By Anne Sheppard (Charles and Anne Sheppard – University of Warwick) [CC BY-SA 3.0 (https://creativecommons.org/licenses/by-sa/3.0)], via Wikimedia Commons

This article was originally published on Phys.org 


“In a hurricane-proof lab miles down the Florida Keys, scientists coddle tiny pieces of coral from the moment they are spawned until they are just hearty enough to be separated into specimens equipped to survive in the wild.

Then these dark-green fragments are put through misery, plunged into tanks mimicking the hotter, more acidic waters projected to one day overtake the tropical region. Many coral samples will die, but those that endure the hostile testing will be painstakingly transplanted back in the Atlantic.

For generations, marine biologists working around the 360-mile coral  made sure their research didn’t disturb the fragile kaleidoscope of marine habitat so critical to the local ecosystem and a multibillion-dollar tourist economy.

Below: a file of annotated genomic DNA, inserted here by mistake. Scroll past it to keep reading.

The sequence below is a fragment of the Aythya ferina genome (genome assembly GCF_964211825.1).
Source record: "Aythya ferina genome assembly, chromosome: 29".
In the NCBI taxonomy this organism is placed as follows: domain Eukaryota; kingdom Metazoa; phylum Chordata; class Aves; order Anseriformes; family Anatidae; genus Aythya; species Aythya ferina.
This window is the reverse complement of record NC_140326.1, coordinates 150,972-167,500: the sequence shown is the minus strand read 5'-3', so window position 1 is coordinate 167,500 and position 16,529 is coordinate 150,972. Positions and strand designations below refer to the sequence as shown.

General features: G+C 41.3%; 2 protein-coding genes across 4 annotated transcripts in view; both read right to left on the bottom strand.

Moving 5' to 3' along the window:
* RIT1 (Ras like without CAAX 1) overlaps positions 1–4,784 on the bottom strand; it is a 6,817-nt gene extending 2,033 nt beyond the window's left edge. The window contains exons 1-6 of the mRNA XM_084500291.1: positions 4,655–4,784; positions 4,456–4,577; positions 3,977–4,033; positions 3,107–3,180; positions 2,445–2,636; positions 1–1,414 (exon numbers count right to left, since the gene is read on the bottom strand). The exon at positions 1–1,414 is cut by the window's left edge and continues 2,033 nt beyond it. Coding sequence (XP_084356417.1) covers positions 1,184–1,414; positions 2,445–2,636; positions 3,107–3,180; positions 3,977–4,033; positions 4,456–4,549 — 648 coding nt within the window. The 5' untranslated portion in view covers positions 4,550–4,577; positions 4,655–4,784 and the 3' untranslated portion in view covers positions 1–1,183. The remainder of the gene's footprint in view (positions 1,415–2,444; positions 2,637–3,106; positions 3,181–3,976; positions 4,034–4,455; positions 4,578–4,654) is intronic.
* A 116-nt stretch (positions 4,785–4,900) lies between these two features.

But as  rapidly brings the natural wonder to the brink of extermination, scientists are abandoning their hands-off approach in favor of a once-unthinkable strategy: an intervention to manipulate the natural balance of the reef.

The work is pioneering, and some say unsettling. It is generating both hope and exasperation. And it is being watched closely by entrepreneurs and technologists, who see opportunity in this effort to bring what scientists call “assisted evolution” to the wild…”

Read on at: Phys.org